- Large scale winds caused by high- and low-pressure systems but generally influenced and modified in the lower atmosphere by terrain.
| Geographic Area|
- A boundary designated by governmental agencies (wildland fire protection agencies) within which they work together for the interagency, intergovernmental planning, coordination, and operations leadership for the effective utilization of emergency management resources within their area. There are nine geographic areas. A listing of the areas can be found in the National Interagency Mobilization Guide, Chapter 70 along with listings of the Geographic Coordinating Areas and Geographic Area Coordination Centers.
| Geographic Area Coordinating Group (GACG)|
- An interagency body of fire management representatives from each federal and state land management agency within a nationally recognized regional area that provides leadership and support to facilitate safe and efficient fire management activities. Working collaboratively, a GACG's mission is not only for wildland fire emergencies, but for other emergency incidents, as necessary.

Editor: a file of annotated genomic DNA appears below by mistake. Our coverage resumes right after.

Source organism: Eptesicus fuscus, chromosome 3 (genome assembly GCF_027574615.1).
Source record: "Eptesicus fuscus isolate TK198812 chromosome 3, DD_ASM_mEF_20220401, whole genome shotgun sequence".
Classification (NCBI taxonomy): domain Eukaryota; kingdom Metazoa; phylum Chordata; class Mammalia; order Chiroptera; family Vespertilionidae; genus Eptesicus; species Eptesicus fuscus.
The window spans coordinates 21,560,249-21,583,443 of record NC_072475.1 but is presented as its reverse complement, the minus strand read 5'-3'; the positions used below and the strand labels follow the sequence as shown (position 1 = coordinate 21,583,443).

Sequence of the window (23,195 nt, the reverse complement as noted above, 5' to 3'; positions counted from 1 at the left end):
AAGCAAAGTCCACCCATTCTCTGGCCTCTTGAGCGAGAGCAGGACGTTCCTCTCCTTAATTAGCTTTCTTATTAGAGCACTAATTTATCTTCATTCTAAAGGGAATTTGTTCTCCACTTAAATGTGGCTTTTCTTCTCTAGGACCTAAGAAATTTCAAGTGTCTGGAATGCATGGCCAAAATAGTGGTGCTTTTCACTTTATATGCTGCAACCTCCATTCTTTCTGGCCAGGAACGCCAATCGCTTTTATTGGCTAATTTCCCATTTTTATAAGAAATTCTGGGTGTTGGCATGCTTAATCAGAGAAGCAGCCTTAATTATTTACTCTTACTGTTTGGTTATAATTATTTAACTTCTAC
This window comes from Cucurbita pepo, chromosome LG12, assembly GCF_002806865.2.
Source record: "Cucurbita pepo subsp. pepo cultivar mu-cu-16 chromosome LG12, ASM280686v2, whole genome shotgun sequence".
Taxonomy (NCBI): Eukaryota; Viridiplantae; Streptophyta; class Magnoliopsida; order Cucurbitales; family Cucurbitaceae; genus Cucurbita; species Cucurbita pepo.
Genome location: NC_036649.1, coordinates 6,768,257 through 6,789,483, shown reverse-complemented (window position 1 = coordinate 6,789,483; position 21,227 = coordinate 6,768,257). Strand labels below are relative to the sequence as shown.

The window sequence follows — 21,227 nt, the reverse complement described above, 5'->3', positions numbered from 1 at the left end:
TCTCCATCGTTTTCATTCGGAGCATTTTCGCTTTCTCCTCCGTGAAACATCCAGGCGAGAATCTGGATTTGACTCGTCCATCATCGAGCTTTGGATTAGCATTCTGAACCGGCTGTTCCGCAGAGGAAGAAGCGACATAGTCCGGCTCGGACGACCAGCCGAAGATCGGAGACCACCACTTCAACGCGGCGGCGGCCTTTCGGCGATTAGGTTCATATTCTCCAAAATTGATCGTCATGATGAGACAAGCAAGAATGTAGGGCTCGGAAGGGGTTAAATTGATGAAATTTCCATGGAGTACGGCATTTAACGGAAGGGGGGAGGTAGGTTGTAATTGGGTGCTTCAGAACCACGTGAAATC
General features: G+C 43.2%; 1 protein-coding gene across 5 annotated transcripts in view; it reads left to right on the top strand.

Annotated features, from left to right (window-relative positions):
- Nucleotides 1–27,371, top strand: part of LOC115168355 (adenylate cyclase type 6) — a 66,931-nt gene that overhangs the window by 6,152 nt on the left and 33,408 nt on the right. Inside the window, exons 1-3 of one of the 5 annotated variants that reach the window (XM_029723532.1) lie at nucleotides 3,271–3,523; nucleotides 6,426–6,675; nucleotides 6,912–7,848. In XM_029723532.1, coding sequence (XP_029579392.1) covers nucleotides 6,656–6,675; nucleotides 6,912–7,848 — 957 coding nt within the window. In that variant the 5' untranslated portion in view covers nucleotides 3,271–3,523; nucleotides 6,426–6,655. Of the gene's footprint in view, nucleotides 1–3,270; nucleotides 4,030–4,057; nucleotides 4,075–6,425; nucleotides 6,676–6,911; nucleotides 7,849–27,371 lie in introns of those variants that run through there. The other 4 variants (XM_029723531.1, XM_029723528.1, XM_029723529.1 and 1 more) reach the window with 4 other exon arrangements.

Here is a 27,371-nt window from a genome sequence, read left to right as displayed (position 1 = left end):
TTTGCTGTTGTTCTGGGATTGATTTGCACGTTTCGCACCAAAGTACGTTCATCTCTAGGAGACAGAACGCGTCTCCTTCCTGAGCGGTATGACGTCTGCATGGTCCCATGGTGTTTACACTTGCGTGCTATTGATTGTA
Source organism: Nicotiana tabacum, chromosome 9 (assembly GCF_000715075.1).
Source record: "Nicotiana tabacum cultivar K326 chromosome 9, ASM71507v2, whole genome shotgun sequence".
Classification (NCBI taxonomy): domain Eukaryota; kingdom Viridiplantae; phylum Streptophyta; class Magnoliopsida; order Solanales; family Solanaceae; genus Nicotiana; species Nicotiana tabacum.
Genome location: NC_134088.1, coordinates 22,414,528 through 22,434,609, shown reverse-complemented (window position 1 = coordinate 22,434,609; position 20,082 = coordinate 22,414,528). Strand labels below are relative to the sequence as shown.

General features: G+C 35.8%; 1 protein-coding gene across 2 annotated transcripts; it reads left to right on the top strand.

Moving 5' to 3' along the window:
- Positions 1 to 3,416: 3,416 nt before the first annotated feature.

| Geographic Area Coordination Center (GACC)|
- The physical location of an interagency, regional operation center for the effective coordination, mobilization and demobilization of emergency management resources. A coordination center serves federal, state and local wildland fire agencies through logistical coordination of resources throughout the geographic area, and with other geographic areas, as well. Listings of geographic coordination centers and their respective geographic coordinating areas can be found within the National Interagency Mobilization Guide.
| Geographic Coordinating Area|